Greater Peoria Chess Foundation


The Greater Peoria Chess Foundation is a 501(c)3 non profit organization dedicated to encouraging chess in our community and school systems. Chess helps students to develop many life skills that will help them as they navigate with challenges that lay ahead.

Kingsmen are now meeting Monday Night at Hardees

The Kingsmen Chess Club will resume our Monday night meetings June 12th at the Hardees in the Willows Knolls shopping center at 7pm as usual. This is a temporary site, we are working to find another permanent site since the Pizza Works has decided to close on Mondays. Many other restaurants in the Peoria area have been closing on Mondays for some time. Hardees is not a good long term solution as it closes early. Kingsmen met at Hardees previously a few years ago, but moved when we found the Life Togerther Center. Please continue to watch this space for further updates.

Official Rules

The rules of chess have mostly remained the same since sometime between 1450 & 1500 when the Mad Queen replaced the King's counselor. But there have been many minor changes over the years. For example, at one time a stalemate was a loss for the side that couldn't move. At another time One player would select the color and his opponent would decide who moved first. Yes, there were games where Black moved first! Later with the additions of chess clocks, it was necessary to add new rules.

The latest significant rules change was to only permit castling if the King was touched first. You can no longer do two handed castling or touch the Rook first even if done in a smooth and continuous manner.

Most rules involve formal tournament play. You can choose your own rules for touch move & touch take when playing on a park bench. But in a tournament everyone must play by the same rules.

There are numerous chess organizations which have there own definitions and rules covering tournaments played under there auspices. The most important of these to Peoria players are FIDE, USCF, ICA, IESA, & IHSA.

FIDE (Fédération Internationale des Échecs or International Federation of Chess). is the ruling body of the international sport. It makes the rules and runs the tournaments leading to the "official" world titles. FIDE also sanctions other tournaments run by other organizations and tracks player's international ratings.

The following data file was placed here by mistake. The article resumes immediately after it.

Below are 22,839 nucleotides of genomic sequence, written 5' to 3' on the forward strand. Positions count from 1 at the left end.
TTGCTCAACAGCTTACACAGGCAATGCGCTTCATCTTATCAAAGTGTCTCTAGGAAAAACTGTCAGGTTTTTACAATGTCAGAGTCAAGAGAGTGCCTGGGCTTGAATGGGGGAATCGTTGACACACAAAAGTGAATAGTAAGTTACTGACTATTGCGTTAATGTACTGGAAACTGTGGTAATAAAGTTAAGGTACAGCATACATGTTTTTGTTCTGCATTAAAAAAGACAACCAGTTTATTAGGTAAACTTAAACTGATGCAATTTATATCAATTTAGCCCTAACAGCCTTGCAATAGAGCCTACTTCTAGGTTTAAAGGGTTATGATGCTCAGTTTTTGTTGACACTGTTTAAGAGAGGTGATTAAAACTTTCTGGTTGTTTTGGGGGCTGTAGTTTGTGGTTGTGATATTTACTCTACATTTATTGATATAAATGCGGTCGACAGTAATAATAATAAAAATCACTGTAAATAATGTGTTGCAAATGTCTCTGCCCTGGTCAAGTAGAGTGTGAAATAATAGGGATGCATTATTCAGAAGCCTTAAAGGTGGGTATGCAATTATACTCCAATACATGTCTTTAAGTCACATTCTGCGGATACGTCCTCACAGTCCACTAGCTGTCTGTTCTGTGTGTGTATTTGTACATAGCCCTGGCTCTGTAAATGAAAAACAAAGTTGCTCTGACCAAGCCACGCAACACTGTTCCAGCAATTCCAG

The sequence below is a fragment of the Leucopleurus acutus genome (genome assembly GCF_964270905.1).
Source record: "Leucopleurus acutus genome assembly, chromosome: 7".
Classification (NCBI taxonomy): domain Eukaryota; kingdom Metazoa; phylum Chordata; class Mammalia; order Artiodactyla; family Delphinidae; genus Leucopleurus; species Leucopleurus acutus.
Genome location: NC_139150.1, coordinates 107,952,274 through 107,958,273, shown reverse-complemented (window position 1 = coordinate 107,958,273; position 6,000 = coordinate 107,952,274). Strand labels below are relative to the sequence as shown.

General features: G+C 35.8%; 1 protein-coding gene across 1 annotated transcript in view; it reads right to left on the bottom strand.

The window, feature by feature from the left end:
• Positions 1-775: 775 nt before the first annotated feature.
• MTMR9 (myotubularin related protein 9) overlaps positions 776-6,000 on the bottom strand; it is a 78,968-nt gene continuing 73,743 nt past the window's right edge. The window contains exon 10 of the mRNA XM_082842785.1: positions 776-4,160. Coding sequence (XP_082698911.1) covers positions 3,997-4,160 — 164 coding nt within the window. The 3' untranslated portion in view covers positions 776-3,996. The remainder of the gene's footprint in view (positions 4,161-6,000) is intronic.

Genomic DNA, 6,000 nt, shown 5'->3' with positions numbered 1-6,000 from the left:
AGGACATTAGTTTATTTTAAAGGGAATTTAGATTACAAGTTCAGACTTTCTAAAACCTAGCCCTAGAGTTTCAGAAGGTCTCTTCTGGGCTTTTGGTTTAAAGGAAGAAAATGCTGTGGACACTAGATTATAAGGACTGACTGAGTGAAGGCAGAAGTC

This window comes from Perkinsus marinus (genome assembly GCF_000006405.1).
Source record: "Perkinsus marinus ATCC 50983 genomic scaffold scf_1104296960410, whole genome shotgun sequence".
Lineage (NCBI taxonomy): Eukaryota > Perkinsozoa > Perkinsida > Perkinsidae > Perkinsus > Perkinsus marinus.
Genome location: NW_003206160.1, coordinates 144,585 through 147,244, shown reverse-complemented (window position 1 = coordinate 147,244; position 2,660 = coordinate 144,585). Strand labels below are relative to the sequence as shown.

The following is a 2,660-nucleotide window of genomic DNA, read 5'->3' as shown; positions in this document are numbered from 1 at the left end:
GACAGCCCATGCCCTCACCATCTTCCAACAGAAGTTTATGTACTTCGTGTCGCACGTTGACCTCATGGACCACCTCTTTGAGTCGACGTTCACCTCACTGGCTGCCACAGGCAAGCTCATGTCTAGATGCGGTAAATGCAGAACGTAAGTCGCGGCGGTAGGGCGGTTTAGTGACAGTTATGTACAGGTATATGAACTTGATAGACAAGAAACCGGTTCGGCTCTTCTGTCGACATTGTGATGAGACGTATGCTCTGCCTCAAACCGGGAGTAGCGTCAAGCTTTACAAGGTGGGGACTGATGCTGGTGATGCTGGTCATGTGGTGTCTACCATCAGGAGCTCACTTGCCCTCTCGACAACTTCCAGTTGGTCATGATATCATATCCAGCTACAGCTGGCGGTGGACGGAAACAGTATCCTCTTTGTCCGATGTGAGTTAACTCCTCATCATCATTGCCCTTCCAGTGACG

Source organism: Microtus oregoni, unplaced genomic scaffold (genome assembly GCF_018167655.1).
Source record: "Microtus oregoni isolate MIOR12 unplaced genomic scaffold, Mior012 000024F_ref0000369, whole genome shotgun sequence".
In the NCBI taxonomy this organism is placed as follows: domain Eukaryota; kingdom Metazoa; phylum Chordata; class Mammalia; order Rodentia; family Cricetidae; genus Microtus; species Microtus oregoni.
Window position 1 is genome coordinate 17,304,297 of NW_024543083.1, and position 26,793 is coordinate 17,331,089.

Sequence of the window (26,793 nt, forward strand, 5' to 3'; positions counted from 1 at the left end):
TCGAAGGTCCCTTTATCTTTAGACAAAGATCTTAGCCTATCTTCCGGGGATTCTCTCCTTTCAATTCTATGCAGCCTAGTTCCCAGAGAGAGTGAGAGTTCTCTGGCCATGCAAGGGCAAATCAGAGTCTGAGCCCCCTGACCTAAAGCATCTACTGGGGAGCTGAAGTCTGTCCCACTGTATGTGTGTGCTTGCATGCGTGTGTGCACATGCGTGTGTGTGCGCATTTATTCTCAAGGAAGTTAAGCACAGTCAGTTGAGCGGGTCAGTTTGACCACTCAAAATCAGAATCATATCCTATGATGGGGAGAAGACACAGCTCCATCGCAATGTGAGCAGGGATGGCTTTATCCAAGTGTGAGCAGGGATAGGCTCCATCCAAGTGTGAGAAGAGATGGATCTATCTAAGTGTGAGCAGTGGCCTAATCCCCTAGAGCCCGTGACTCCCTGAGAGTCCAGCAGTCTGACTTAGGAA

USCF (United States Chess Federation) is the US affiliate of FIDE and so names the "official" US title holders and champions. To play in an officially sanctioned tournament a player must be a member of the USCF and the tournament must be run by a USCF affiliate. The USCF also tracks the player's US rating. Both rating systems run a modified version of the system created by Wisconsin's Arpad Elo. The Elo system became the official rating system of the USCF in 1960 and was later utilized by FIDE in 1970. In general, USCF ratings are slightly higher than FIDE ratings by 50-100 points.

USCF Just the Rules Column by Tim Just

The ICA (Illinois Chess Association) is the Illinois state affiliate of the USCF. It recognizes Illinois state champions. Our own Patrick Cohen is a former ICA President and currently serves on the ICA board.

The GPCF (Greater Peoria Chess Foundation) is an affiliate of both the USCF and the ICA.

IESA (Illinois Elementary School Association) is an association of middle schools and junior high schools and promotes chess and other sports within the school system. IESA uses relaxed variants of the USCF rules which have been modified for school play. IESA attempts to model their rules according to IHSA, hiowever, for the tournament format they use the team/individual model, not the fixed board model. The GPCF provides chess sets & boards at the IESA state championship held every year at the Peoria Civic Center

IHSA (Illinois High School Association) is an association of high schools and junior high schools and promotes chess within the school system. IHSA uses relaxed variants of the USCF rules which have been modified for high school play. Requirements for high school play are a little more strict than for middle school.